Split ends are a result of the fraying or separating of the hair strand into two or more fragments. This is due to damage caused by excessive stress on the follicle. Even though the only way to completely get rid of split ends is by snipping them off, there are things you can do to prevent them from cropping up in the first place and to stop them from climbing further.
RETHINK THE WAY YOU TOWEL DRY YOUR HAIR
Your hair is actually most vulnerable during the drying process, so the way you treat it after a shower will make a huge difference to the number of split ends you have to deal with.
Rubbing your hair dry with a towel will only promote more breakage, and the last thing you want is for those splits to travel upwards. Instead, apply pressure by gently squeezing the excess water out of the hair using a towel.
RE-ASSESS YOUR BLOW-DRYING TECHNIQUE
We’re all guilty of blasting dripping wet hair with a hairdryer, but if you’re serious about preventing split ends, it really pays to allow your hair to air dry as much as possible before letting loose with the dryer. Anywhere from 60% – 90% dry is ideal. The longer you leave your hair exposed to heat, the more damage is likely to occur.
Even better? Miss the ends out completely.
Invest in a quality heat protectant and avoid placing heat directly on to the ends of the hair. Focus more on the roots and mid lengths – leave the ends to dry from the secondary heat and always keep the nozzle moving constantly for an even distribution of heat. Also try your best to dry on a cold air setting.
Never touch the nozzle to the hair directly. Even rough-drying hair means applying heat, so if you really want to protect it, just use your hairdryer to create shape and to smooth the cuticles. Position it just above the hair and brush.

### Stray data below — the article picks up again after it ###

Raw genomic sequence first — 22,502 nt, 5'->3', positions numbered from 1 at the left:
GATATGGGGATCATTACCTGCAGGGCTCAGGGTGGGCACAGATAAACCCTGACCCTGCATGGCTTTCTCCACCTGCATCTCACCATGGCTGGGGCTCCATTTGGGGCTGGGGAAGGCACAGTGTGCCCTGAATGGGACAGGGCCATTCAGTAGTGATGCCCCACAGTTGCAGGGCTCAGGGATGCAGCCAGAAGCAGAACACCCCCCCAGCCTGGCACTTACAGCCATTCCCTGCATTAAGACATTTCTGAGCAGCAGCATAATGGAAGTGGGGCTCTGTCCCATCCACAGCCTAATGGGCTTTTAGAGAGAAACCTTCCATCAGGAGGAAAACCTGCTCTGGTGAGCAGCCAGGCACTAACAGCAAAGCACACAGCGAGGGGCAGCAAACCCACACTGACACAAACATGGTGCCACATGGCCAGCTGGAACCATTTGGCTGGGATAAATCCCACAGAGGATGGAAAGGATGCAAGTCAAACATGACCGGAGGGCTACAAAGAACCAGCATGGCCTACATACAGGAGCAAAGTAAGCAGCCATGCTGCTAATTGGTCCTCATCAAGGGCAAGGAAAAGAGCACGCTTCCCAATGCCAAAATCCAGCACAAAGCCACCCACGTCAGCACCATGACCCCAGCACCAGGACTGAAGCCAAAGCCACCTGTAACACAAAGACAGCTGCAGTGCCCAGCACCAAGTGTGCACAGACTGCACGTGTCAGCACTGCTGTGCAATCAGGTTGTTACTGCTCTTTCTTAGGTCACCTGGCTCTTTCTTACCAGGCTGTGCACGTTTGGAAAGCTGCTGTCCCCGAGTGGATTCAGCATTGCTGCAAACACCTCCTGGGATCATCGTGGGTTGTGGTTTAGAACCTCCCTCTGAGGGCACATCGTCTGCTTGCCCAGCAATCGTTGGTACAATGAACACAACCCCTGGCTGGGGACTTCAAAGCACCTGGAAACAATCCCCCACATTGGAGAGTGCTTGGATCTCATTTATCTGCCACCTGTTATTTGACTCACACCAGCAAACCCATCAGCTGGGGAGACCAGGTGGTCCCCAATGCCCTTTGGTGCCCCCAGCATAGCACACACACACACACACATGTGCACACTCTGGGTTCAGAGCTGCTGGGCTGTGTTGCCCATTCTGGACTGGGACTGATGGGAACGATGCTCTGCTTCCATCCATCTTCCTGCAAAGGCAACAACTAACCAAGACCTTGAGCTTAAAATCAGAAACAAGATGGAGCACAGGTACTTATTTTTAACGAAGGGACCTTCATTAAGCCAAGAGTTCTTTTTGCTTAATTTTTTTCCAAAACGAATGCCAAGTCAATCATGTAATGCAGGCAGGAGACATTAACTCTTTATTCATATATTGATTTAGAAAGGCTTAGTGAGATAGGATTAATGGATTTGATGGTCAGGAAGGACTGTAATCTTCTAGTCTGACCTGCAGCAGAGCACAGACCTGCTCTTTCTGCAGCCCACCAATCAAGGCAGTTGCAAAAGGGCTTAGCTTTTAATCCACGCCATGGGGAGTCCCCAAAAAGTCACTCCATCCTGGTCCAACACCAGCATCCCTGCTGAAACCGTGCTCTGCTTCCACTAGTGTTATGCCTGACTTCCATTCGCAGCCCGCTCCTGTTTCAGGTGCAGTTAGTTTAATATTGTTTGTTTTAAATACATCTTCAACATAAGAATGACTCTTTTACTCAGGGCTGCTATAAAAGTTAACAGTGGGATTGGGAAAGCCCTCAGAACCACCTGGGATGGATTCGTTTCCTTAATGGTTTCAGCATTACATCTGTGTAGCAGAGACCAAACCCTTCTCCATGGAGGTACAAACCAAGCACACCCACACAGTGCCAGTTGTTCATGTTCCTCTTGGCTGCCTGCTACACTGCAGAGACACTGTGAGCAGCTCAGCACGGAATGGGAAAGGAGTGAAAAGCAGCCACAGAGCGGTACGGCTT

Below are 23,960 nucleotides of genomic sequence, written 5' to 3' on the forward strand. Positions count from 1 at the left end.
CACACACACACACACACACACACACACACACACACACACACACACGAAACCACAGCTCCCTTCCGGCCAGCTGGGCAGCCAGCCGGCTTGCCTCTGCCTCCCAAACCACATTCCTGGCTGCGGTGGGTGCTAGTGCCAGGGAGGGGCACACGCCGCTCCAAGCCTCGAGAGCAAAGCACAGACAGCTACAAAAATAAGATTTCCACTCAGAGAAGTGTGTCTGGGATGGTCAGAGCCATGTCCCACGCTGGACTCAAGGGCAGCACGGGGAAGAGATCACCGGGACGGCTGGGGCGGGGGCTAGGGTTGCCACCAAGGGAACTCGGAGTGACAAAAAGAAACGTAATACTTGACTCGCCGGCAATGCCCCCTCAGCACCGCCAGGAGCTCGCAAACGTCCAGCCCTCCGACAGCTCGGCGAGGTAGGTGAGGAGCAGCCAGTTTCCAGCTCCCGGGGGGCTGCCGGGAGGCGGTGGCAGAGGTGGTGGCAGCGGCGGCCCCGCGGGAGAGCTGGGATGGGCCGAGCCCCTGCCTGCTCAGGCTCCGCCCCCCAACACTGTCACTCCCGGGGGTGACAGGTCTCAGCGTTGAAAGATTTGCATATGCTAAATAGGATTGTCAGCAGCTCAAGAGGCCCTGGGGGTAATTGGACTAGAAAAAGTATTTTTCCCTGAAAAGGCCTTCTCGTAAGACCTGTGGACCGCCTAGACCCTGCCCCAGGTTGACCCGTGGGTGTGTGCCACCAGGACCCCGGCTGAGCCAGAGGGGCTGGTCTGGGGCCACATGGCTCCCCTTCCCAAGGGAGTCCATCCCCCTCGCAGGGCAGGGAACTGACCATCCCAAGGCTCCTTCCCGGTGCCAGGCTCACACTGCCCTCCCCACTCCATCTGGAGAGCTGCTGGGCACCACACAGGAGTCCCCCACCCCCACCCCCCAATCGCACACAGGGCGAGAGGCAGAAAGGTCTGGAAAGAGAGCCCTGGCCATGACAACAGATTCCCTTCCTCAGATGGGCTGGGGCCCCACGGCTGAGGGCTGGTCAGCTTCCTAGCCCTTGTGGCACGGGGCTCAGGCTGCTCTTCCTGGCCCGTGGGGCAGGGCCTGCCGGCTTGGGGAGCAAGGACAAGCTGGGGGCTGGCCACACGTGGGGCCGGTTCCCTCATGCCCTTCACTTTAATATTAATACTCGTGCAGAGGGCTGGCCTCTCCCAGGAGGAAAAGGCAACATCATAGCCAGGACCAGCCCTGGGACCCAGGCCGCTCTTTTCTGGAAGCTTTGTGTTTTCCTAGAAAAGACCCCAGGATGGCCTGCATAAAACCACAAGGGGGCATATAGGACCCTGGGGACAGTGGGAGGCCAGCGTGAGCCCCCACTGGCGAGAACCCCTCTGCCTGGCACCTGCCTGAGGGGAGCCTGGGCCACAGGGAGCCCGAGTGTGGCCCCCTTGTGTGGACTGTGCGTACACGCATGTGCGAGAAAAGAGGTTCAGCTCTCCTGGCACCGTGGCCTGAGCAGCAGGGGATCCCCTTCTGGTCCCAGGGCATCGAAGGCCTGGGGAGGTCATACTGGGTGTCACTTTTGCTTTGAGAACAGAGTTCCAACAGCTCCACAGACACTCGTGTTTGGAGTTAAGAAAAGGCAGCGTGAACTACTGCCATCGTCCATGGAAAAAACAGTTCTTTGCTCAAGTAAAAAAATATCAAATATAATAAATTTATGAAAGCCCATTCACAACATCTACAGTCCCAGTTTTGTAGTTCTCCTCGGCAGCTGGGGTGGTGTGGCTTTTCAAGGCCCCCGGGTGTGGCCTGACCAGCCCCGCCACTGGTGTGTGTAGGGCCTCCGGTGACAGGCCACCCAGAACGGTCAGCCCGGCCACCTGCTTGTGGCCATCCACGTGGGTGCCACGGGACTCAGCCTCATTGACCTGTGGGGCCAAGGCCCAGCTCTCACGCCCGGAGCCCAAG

BIN YOUR BRUSH
It might not feel like it, but hair is much more flexible and prone to damage when wet. Your trusty paddle brush? It could be doing more harm than good.
It’s always good to start with a wide tooth comb. You don’t need to add pressure or brush vigorously, especially if you start at the bottom of your hair and work your way up, otherwise, you’re just dragging the knots.
Makes sense, right? And you should really be taking your time at this stage to prevent causing any damage. There’s no harm in splitting your hair into sections to brush it.
BEEF UP YOUR HAIR CARE ROUTINE
You can’t repair split ends permanently, but there are some amazing products out there that have the ability to make them much less obvious. Smooth, sleek hair? Yes please. Damaged split ends crave moisture. Try using moisturizing hair masks and oils.
BOOK A KERATIN TREATMENT
Keratin treatments are totally worthy of their game-changer status and are especially amazing if you suffer with fuzzy, parched split ends – not a good look.
So, how do they work? Well, they harness a large dose of proteins (mainly keratin), which, when blow-dried into the hair, smooths and reinforces the fragile strands that would usually be prone to fraying. It also lends a mirror-like shine and cuts styling time in half.
SWITCH UP YOUR SHAMPOO & CONDITIONER
While there are no magic shampoos or conditioners that will get rid of split ends, choosing something filled to the brim with moisturizing ingredients can help disguise them.
They also work to strengthen and protect strands against other factors that contribute to them, such as coloring.
THINK ABOUT GETTING A SILK PILLOWCASE
A silk pillowcase won’t cure split ends but it’s more of a luxury preventative measure, as is tying your hair in a loose ponytail while you sleep.
GET A TRIM
If you’re growing your hair, the last thing you probably want to do is book in for a trim, but the longer you leave it in between salon appointments, the more likely you are to cause further breakage – and really, a haircut is the only thing that will completely eradicate split ends. The hair follicle will just continue to break and snap along the hair shaft otherwise.
To be clear, the only way to truly banish this dreaded hair affliction is to snip the split ends off. However, you can treat them so they’re less noticeable between cuts.